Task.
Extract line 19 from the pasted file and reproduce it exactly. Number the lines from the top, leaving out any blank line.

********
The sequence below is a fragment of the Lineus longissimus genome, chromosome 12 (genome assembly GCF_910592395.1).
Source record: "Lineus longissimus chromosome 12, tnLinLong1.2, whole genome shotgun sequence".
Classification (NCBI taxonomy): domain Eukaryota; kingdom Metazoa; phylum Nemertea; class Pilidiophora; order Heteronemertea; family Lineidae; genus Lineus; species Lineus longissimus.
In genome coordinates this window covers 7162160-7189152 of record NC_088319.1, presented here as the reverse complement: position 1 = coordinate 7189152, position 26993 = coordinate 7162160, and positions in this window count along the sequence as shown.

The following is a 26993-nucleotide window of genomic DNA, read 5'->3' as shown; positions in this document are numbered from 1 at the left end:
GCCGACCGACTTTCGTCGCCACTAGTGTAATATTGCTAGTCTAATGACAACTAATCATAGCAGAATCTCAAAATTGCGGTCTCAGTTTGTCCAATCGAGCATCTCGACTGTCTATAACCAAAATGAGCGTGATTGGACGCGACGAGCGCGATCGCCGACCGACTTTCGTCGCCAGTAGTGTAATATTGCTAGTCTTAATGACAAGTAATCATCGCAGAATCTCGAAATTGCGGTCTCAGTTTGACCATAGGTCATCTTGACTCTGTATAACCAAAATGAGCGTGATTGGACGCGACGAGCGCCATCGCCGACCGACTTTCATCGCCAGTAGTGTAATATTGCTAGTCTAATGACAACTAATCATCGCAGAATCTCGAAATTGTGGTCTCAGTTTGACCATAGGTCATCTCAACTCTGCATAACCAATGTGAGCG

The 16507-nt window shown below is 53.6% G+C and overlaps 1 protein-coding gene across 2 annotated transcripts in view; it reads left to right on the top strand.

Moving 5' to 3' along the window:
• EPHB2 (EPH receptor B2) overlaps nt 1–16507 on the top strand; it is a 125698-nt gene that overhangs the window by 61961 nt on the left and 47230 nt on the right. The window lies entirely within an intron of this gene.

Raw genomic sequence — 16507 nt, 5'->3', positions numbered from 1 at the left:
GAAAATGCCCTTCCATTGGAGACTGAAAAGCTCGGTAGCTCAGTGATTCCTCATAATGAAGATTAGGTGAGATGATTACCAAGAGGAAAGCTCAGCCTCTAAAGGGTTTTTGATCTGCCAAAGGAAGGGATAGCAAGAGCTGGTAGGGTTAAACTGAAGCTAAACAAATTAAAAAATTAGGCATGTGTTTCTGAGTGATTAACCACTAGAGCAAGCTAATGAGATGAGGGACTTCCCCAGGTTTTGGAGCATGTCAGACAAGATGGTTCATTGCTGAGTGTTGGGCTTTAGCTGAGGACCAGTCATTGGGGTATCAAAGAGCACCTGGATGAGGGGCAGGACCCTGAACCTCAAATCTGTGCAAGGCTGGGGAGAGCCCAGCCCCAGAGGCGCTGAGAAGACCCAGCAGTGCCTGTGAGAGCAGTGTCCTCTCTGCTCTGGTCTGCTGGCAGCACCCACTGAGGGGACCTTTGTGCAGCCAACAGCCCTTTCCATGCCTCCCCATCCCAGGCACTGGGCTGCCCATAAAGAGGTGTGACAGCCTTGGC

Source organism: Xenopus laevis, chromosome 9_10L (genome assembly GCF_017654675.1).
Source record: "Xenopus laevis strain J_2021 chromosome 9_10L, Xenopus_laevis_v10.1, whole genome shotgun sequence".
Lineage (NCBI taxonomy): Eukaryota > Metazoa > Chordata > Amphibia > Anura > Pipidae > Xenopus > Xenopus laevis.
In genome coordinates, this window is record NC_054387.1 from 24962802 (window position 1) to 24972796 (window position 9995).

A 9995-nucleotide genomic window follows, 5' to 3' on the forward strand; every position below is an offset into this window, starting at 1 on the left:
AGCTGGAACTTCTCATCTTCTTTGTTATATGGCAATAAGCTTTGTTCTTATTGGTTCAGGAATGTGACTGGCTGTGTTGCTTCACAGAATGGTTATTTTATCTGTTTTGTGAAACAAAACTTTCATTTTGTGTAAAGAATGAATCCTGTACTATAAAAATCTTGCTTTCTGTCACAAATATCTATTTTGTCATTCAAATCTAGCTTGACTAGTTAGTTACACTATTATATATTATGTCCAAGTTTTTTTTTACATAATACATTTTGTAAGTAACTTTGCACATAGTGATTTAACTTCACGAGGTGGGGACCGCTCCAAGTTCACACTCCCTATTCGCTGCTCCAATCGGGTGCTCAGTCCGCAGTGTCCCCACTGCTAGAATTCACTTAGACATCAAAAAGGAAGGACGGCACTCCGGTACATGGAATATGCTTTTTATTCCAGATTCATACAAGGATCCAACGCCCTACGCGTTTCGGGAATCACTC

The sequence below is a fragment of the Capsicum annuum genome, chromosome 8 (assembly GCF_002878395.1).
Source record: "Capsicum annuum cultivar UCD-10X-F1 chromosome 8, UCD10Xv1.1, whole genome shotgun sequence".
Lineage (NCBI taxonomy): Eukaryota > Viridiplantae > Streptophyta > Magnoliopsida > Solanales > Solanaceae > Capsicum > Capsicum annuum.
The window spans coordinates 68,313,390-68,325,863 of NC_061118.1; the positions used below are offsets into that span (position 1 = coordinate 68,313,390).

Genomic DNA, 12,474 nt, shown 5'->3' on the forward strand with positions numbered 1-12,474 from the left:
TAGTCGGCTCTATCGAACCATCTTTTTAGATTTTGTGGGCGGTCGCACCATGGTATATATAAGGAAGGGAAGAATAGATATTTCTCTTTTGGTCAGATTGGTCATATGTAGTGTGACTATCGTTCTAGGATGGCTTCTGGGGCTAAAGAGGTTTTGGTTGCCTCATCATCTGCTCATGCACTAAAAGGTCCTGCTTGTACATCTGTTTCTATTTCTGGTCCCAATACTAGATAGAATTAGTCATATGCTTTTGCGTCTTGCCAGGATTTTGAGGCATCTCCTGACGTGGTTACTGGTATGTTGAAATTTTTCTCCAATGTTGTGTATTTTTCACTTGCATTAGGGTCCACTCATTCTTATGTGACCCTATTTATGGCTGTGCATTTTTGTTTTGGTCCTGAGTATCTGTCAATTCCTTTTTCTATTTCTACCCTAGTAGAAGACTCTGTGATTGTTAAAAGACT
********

Source record: "Capsicum annuum cultivar UCD-10X-F1 chromosome 8, UCD10Xv1.1, whole genome shotgun sequence".